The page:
Natural energy to help power exploration of the universe
The Federal Government has announced today that the CSIRO will receive $47.3 million for the development of solar and geothermal energy technologies to power a radio-astronomy observatory and its supporting computer centre.
The Sustainable Energy for SKA facility will be funded through the Sustainability Round of the Government's Education Investment Fund (EIF).
The funding will support renewable energy infrastructure projects for the Murchison Radio-astronomy Observatory and the Pawsey High-Performance Computing Centre for SKA Science in Perth.
CSIRO Chief Executive Dr Megan Clark said the new project will accelerate the development of renewable energy technologies in Australia.
"The Sustainable Energy for SKA project will fund solar and photovoltaic technology to help power the Murchison site and the nation's largest direct heat geothermal demonstrator to cool the Pawsey Centre supercomputer," Dr Clark said.
"This project will also allow the practical application of research by scientists and students from all over Australia in renewable energy as well as in astronomy, computer science, engineering, geology and environmental management.
"It is a unique opportunity for many different areas of science to come together and work on something that will benefit all Australians, the development and application of renewable energy technologies."
The Pawsey Centre in Perth, co-located with CSIRO's Australian Resources Research Centre, will become one of Australia's largest direct heat geothermal demonstration sites. Researchers plan to address the heating and cooling requirements of not only the SKA data centre but the entire geosciences facility. They will also conduct research on the performance and longevity of geothermal wells.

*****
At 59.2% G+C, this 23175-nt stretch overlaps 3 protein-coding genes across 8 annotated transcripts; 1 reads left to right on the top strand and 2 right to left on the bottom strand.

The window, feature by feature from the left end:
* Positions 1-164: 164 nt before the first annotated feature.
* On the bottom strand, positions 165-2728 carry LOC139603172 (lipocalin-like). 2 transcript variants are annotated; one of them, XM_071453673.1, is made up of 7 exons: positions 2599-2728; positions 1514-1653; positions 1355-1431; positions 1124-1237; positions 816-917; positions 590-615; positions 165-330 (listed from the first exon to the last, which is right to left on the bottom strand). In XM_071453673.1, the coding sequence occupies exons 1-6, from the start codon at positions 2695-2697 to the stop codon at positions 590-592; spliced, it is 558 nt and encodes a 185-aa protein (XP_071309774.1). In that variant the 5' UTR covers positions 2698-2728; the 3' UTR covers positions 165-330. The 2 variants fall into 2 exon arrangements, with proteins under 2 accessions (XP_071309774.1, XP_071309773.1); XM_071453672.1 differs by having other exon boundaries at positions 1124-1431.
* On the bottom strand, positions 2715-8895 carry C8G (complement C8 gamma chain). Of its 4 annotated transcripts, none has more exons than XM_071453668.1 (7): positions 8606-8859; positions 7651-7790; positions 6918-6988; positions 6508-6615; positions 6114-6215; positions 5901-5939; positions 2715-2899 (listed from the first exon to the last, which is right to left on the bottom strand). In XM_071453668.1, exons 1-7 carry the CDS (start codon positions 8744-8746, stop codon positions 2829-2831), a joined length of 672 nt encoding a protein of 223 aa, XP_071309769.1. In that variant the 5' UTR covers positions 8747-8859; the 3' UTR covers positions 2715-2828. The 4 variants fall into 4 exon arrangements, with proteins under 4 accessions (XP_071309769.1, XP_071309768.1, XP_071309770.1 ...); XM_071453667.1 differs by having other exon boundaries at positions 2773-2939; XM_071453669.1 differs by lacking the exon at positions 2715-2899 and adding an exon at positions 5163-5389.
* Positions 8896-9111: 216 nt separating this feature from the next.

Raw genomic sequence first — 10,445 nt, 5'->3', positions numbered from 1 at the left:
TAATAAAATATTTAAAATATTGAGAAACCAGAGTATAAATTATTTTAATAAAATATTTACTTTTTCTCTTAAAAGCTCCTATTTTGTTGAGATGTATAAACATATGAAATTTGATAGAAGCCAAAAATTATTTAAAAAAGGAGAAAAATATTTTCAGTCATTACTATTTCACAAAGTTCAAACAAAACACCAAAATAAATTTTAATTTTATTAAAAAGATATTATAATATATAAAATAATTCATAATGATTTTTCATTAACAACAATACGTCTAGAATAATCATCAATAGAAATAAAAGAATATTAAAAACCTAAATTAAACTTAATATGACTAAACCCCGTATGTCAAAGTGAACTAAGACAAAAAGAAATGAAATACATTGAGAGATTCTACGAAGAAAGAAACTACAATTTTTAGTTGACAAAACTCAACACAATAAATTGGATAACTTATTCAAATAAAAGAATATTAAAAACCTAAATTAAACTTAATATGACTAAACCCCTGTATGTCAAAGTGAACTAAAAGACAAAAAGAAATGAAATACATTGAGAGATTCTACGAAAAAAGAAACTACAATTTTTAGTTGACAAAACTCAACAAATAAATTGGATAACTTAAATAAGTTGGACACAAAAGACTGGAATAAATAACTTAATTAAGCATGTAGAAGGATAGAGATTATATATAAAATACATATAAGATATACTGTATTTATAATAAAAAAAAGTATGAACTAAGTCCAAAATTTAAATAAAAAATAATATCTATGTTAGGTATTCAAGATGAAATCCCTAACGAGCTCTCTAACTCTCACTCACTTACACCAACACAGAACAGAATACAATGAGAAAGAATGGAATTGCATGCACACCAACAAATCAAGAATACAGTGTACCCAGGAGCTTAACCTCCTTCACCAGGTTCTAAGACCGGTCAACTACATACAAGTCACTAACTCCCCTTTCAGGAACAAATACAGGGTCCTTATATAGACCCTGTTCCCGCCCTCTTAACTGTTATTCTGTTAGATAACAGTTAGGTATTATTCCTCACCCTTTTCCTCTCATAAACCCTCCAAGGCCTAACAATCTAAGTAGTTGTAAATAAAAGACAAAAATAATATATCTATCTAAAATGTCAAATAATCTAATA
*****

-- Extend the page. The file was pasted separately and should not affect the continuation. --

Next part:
The Pawsey High Performance Computing Centre for SKA Science will process more data from ASKAP every day than is contained in the world's largest library.
The Square Kilometre Array is a global $2.5b program to build the world's largest radio telescope. Two sites have been shortlisted to host the telescope, one in Australia and New Zealand, and one in Southern Africa.
"Innovation Minister Senator Kim Carr is in Europe now promoting Australia's bid, including at the International SKA Forum in the Netherlands," Dr Clark said.
"A decision on the site is expected in 2012, so it is essential that we make as much progress as we can over the next two years - both technologically and diplomatically."
A full scale hybrid solar storage and generation plant, coupled with sophisticated energy management systems, will also be built to service the CSIRO-managed remote Murchison Radio-astronomy Observatory about 700km north of Perth.
The Murchison Radio-astronomy Observatory and the CSIRO Australian SKA Pathfinder at the Observatory are important parts of the infrastructure for Australia and New Zealand's bid to host the Square Kilometre Array (SKA) radio telescope.
Both of these facilities have high electricity demands so the ability to feed that demand using on-site geothermal and solar renewable energy technologies will provide multiple benefits.
Web-accessible monitoring infrastructure will be part of the project so that students and researchers alike can observe the project's progress.
Partnerships will be essential in delivering these projects, and CSIRO is excited at the opportunity to work with industry partners Horizon Power, Geothermal Power and DirectEnergy, its research partners through the Western Australian Geothermal Centre of Excellence, the Geological Survey of Western Australia and the WA Government.
CSIRO is also a member of the EnergyAustralia consortium which was recently announced as the successful bidder for the Federal Government's $100m Smart Grid Smart City initiative to build Australia's first commercial scale smart energy grid in Newcastle.
These projects are all part of CSIRO's contribution to large-scale demonstrations of renewable energy technologies that will benefit Australians.